The lower hull is the next item you work on, and quickly things take shape. Road wheels are painted prior to assembly, and fitted with rubber rings. Various details go on the back and sides of the lower hull, including red non-illuminated lights, illuminated convey marker, shock absorbers, return rollers, and small cooling fan openings. The return rollers might not be the best I’ve ever seen, but they’ll work just fine. (Return rollers are the small wheels that support the track during the upper, normally forward travel.)  Without doubt: The kit will serve you just fine with no upgrades at all, so while I opted to add upgrades, please notice that this is not necessary to get a great, well functioning r/c tank. Having said that, let’s look into history.

  I choose to upgrade the undercarriage with a complete set of real ball bearings from day-one. The oil-bronze bearings that come with the kit could work just fine, but the rolling resistance is less in ball bearings, greatly improving battery time, and lifespan of the suspension bolts. (Metal suspension bolts and arms are also available..) Furthermore, I might throw a set of metal belts on the tank later on, in which case ball bearings are good too. The ball bearings fit perfectly into the plastic hull parts and wheels, and accept the wheel shafts perfectly. Note that it takes five bearing per road wheel: Two small bearings inside the road wheel, and three larger bearings supporting the suspension bolt connecting the outer road wheels suspension arms with the inner torsion springs. (Yes, the Leopard has torsion springs just like a real tank!) The bearing upgrade kit also included two ball bearings for the main gun pivot assembly. Please note that this upgrade was not from Tamiya.

  I also choose to upgrade with a few optional metal parts elsewhere. For example, the track tension adjusters located at the front-most wheels called idlers. The parts in the kit allow only two positions of the adjuster, while the upgrade allows several positions, gradually tensioning the belts. These metal parts do need some work prior to fitting, such as filing the hole for the idler wheel shaft, and the lower hull needs slight alterations of the toothed holes for the tension base as well. The assembly guide for this upgrade is a bit weird (An illustration had been nice..). For one, the manufacturer suggests to screw in the bolt from the outside and then super-glue a hub cab over the hole, elimination access to the bolt head! The idea is that fitting is done by a self-locking nut from the inside of the tank, but it is only a matter of time when the bolt comes loose anyway, in which case the hub cab is a bit annoying… I bolted it from the inside of the tank, throwing away the nuts. It makes no functional difference as I see it, but it eliminates the risk of the bolt coming loose. Please note that this upgrade was not from Tamiya.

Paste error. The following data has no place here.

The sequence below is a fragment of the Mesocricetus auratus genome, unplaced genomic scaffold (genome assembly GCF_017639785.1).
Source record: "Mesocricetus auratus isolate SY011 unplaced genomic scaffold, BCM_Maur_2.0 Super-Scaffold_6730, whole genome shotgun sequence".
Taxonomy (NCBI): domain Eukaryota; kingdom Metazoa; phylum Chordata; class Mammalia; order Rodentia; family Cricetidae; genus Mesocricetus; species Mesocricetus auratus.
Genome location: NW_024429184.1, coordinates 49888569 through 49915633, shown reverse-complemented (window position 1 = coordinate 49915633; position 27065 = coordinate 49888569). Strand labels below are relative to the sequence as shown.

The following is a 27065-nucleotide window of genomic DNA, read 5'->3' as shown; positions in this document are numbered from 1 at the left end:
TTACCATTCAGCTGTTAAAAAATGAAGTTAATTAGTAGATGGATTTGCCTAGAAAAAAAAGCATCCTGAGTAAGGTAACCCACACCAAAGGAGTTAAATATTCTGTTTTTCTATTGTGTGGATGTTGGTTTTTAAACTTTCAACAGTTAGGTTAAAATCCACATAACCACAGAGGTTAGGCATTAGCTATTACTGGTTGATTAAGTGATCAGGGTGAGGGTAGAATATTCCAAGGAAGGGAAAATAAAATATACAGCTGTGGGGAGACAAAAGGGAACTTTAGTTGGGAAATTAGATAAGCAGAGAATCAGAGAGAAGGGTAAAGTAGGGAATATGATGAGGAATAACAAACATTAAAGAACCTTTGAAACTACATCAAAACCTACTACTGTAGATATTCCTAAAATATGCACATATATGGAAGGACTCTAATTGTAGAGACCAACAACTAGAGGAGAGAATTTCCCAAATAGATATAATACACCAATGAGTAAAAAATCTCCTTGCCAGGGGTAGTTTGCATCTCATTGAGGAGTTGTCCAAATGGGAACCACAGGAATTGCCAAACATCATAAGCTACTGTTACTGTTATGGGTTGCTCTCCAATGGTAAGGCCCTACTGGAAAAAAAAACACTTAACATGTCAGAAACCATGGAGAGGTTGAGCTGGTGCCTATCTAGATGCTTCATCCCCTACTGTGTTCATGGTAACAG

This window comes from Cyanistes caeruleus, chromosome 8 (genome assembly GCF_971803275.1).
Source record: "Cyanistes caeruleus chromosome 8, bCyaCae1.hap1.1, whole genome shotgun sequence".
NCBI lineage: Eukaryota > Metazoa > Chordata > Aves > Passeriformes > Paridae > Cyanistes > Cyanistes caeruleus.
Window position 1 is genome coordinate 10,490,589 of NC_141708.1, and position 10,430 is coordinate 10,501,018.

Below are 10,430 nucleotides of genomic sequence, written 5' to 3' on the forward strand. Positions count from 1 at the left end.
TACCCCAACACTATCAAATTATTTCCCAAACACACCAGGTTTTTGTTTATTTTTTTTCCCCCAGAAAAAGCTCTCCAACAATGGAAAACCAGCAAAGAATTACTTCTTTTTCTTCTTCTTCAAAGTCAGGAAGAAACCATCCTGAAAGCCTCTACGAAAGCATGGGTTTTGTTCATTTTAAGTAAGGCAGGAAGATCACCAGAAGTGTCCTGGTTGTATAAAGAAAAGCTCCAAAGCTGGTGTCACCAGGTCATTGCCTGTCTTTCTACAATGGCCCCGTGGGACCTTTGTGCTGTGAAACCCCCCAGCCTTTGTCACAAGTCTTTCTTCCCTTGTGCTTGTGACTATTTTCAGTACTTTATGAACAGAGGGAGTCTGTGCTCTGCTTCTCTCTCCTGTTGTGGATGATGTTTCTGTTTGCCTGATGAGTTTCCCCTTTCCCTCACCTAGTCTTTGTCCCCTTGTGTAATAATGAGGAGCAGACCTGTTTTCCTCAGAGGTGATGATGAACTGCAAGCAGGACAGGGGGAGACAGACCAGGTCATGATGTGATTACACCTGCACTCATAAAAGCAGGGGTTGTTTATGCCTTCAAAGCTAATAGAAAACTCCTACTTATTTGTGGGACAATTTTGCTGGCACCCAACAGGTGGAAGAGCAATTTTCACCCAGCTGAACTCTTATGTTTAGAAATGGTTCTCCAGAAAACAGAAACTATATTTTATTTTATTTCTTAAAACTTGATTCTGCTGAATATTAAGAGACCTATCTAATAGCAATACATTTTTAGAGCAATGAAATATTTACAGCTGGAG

Another upgrade that I got was the metal hooks. There is a big towing hook center rear, and four smaller hooks, one on each corner of the tank, two in each end. The metal version of these parts first of all looks great, and second they last. However, again the parts were the cause of slight confusion. On the back of the bases for the four hooks, and the big tow hook, there is a treaded tab, but no nuts come with the kit. Second, if you find nuts that fit and mount the hooks on the rear of the tank with these nuts, then your gearbox will not fit in its required position! I choose to cut the tabs in length, and drill holes in the body to fit the remaining bit. This gave me a bit more surface to grip to when super gluing the parts on afterwards without creating a conflict with the gearbox. Remember to work the parts prior to fitting them on the tank as they do need a bit of filing and adjusting. I also strongly recommend to attach the hook to the base plate, AND to put in the lock pin before fitting them on the tank. Please note that this upgrade was not from Tamiya.